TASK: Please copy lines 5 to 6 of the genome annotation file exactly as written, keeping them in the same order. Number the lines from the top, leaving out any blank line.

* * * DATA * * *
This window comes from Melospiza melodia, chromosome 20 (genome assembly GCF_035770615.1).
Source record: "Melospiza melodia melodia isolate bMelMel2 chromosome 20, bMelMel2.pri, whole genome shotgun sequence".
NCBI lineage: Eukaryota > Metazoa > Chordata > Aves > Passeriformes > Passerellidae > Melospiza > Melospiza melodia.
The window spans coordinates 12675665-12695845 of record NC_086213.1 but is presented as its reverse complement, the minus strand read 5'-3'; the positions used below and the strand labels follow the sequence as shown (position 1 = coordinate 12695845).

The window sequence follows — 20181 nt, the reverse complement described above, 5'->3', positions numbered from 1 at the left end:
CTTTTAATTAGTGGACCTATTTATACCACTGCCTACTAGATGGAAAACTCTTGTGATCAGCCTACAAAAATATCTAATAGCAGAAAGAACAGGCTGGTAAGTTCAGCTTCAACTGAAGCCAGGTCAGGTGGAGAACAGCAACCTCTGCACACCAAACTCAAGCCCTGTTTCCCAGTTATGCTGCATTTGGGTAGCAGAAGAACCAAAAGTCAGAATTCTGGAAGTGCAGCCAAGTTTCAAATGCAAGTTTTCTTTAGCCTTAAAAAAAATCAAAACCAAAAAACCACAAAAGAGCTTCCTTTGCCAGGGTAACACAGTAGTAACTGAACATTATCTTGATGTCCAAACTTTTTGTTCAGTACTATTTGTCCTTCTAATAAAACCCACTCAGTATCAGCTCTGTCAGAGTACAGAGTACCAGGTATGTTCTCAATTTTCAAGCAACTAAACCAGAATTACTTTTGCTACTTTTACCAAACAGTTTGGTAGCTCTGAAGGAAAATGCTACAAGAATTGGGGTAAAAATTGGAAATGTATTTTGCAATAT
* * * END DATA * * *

The window sequence follows — 20181 nt, the reverse complement described above, 5'->3', positions numbered from 1 at the left end:
CTTTTAATTAGTGGACCTATTTATACCACTGCCTACTAGATGGAAAACTCTTGTGATCAGCCTACAAAAATATCTAATAGCAGAAAGAACAGGCTGGTAAGTTCAGCTTCAACTGAAGCCAGGTCAGGTGGAGAACAGCAACCTCTGCACACCAAACTCAAGCCCTGTTTCCCAGTTATGCTGCATTTGGGTAGCAGAAGAACCAAAAGTCAGAATTCTGGAAGTGCAGCCAAGTTTCAAATGCAAGTTTTCTTTAGCCTTAAAAAAAATCAAAACCAAAAAACCACAAAAGAGCTTCCTTTGCCAGGGTAACACAGTAGTAACTGAACATTATCTTGATGTCCAAACTTTTTGTTCAGTACTATTTGTCCTTCTAATAAAACCCACTCAGTATCAGCTCTGTCAGAGTACAGAGTACCAGGTATGTTCTCAATTTTCAAGCAACTAAACCAGAATTACTTTTGCTACTTTTACCAAACAGTTTGGTAGCTCTGAAGGAAAATGCTACAAGAATTGGGGTAAAAATTGGAAATGTATTTTGCAATAT